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A. M. POND, M.D.
JAMA. 1907;XLIX(21):1752-1755. doi:10.1001/jama.1907.25320210024001f.
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There is a striking similarity between renal disease in which calculi figure prominently and in diseases of the liver or biliary tract in which gallstones are formed. The analogy goes beyond the fact that a hard and sometimes irregular mass has been formed by reason of perverted function in a soft canal or pouch, and that attempts at getting rid of this obstacle are attended by varying degrees of pain and followed by more or less serious results.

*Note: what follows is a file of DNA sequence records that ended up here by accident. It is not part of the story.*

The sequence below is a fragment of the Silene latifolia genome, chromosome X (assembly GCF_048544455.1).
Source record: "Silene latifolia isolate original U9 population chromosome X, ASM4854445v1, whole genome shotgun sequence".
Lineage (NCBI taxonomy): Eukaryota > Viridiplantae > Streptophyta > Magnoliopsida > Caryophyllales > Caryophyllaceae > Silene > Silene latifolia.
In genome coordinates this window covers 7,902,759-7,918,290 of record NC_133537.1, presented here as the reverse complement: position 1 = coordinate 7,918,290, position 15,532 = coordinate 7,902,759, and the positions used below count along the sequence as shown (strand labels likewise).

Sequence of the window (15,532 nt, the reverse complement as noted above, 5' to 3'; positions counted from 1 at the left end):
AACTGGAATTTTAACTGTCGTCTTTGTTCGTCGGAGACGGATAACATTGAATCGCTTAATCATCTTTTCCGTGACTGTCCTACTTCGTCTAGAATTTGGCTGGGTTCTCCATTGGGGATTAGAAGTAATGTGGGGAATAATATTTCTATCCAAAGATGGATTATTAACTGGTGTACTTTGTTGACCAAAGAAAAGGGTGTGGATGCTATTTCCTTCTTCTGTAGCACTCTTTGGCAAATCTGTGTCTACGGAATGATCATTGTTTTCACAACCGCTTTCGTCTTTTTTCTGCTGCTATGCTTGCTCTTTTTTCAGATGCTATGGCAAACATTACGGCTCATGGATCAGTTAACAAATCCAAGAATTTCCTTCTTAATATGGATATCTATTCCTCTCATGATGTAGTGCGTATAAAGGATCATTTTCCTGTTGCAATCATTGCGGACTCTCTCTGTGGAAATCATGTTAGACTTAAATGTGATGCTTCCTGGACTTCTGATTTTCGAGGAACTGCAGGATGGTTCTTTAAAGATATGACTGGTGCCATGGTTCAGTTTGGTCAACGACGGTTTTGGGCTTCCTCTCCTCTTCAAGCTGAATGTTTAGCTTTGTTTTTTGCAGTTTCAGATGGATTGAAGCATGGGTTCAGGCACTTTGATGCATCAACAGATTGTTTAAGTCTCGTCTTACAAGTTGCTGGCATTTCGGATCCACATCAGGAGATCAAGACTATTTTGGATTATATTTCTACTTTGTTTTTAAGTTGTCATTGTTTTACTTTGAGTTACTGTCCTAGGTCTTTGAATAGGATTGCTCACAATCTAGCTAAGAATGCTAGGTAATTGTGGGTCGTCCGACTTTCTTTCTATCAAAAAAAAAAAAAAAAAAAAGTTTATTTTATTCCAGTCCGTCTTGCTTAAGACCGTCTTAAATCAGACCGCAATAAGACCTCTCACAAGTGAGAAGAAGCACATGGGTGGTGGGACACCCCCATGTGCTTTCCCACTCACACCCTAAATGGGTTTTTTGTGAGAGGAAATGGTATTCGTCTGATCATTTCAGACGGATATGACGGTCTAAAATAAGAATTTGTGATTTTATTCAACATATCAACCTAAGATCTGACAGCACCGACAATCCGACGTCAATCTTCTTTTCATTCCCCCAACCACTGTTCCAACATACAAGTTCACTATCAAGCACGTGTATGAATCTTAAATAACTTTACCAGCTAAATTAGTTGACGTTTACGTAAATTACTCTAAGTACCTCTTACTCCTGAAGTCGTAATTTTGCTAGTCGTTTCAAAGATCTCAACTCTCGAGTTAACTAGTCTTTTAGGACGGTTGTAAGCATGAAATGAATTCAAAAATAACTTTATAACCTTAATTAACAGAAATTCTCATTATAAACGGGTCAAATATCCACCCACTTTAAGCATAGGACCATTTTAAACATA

The comparisons can be carried to the formation of these bodies, the symptoms produced by them and the pathologic conditions resulting therefrom. This fact makes a diagnosis sometimes exceedingly difficult when the right kidney is at fault, since the relational anatomy is so intimate and the nerve supply of the viscera involved is so complex and extensive.

CONDITIONS FAVORING CALCULUS FORMATION.  There seems to be an imperative law of our physical being


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